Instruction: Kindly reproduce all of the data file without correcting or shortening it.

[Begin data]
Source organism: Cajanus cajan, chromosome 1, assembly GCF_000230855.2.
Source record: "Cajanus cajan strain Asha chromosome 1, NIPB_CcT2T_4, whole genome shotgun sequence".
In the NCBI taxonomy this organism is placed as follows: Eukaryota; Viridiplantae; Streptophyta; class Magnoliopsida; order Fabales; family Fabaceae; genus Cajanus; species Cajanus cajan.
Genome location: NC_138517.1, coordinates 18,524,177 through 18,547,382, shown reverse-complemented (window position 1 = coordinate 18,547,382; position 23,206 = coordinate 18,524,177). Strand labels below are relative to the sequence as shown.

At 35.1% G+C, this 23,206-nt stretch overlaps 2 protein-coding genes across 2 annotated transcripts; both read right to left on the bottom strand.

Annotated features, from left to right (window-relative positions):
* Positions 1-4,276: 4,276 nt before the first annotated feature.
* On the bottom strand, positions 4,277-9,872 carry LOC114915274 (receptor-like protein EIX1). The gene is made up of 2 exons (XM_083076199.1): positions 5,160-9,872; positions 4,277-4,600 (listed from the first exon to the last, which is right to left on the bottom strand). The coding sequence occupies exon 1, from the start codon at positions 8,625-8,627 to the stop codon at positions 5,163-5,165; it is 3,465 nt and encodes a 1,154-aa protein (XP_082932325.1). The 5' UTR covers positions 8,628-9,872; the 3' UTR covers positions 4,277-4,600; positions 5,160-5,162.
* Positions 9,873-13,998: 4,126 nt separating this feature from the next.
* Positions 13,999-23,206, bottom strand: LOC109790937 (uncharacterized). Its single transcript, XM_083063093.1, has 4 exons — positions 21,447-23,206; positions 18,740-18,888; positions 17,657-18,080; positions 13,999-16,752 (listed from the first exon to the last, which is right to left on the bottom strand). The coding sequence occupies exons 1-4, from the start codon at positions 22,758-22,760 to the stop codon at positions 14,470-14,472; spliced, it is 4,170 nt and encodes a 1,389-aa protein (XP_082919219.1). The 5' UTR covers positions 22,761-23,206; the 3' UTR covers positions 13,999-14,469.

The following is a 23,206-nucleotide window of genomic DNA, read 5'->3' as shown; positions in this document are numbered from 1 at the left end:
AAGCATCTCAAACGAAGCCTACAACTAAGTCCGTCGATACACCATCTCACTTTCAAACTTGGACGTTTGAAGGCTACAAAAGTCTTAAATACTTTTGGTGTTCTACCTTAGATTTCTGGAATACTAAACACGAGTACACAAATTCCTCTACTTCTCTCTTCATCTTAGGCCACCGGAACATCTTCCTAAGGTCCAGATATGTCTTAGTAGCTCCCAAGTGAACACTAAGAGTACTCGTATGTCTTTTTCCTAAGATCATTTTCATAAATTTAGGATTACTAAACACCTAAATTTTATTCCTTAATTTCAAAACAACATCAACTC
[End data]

Source organism: Cajanus cajan, chromosome 1, assembly GCF_000230855.2.
Source record: "Cajanus cajan strain Asha chromosome 1, NIPB_CcT2T_4, whole genome shotgun sequence".
In the NCBI taxonomy this organism is placed as follows: Eukaryota; Viridiplantae; Streptophyta; class Magnoliopsida; order Fabales; family Fabaceae; genus Cajanus; species Cajanus cajan.
Genome location: NC_138517.1, coordinates 18,524,177 through 18,547,382, shown reverse-complemented (window position 1 = coordinate 18,547,382; position 23,206 = coordinate 18,524,177). Strand labels below are relative to the sequence as shown.

At 35.1% G+C, this 23,206-nt stretch overlaps 2 protein-coding genes across 2 annotated transcripts; both read right to left on the bottom strand.

Annotated features, from left to right (window-relative positions):
* Positions 1-4,276: 4,276 nt before the first annotated feature.
* On the bottom strand, positions 4,277-9,872 carry LOC114915274 (receptor-like protein EIX1). The gene is made up of 2 exons (XM_083076199.1): positions 5,160-9,872; positions 4,277-4,600 (listed from the first exon to the last, which is right to left on the bottom strand). The coding sequence occupies exon 1, from the start codon at positions 8,625-8,627 to the stop codon at positions 5,163-5,165; it is 3,465 nt and encodes a 1,154-aa protein (XP_082932325.1). The 5' UTR covers positions 8,628-9,872; the 3' UTR covers positions 4,277-4,600; positions 5,160-5,162.
* Positions 9,873-13,998: 4,126 nt separating this feature from the next.
* Positions 13,999-23,206, bottom strand: LOC109790937 (uncharacterized). Its single transcript, XM_083063093.1, has 4 exons — positions 21,447-23,206; positions 18,740-18,888; positions 17,657-18,080; positions 13,999-16,752 (listed from the first exon to the last, which is right to left on the bottom strand). The coding sequence occupies exons 1-4, from the start codon at positions 22,758-22,760 to the stop codon at positions 14,470-14,472; spliced, it is 4,170 nt and encodes a 1,389-aa protein (XP_082919219.1). The 5' UTR covers positions 22,761-23,206; the 3' UTR covers positions 13,999-14,469.

The following is a 23,206-nucleotide window of genomic DNA, read 5'->3' as shown; positions in this document are numbered from 1 at the left end:
AAGCATCTCAAACGAAGCCTACAACTAAGTCCGTCGATACACCATCTCACTTTCAAACTTGGACGTTTGAAGGCTACAAAAGTCTTAAATACTTTTGGTGTTCTACCTTAGATTTCTGGAATACTAAACACGAGTACACAAATTCCTCTACTTCTCTCTTCATCTTAGGCCACCGGAACATCTTCCTAAGGTCCAGATATGTCTTAGTAGCTCCCAAGTGAACACTAAGAGTACTCGTATGTCTTTTTCCTAAGATCATTTTCATAAATTTAGGATTACTAAACACCTAAATTTTATTCCTTAATTTCAAAACAACATCAACTC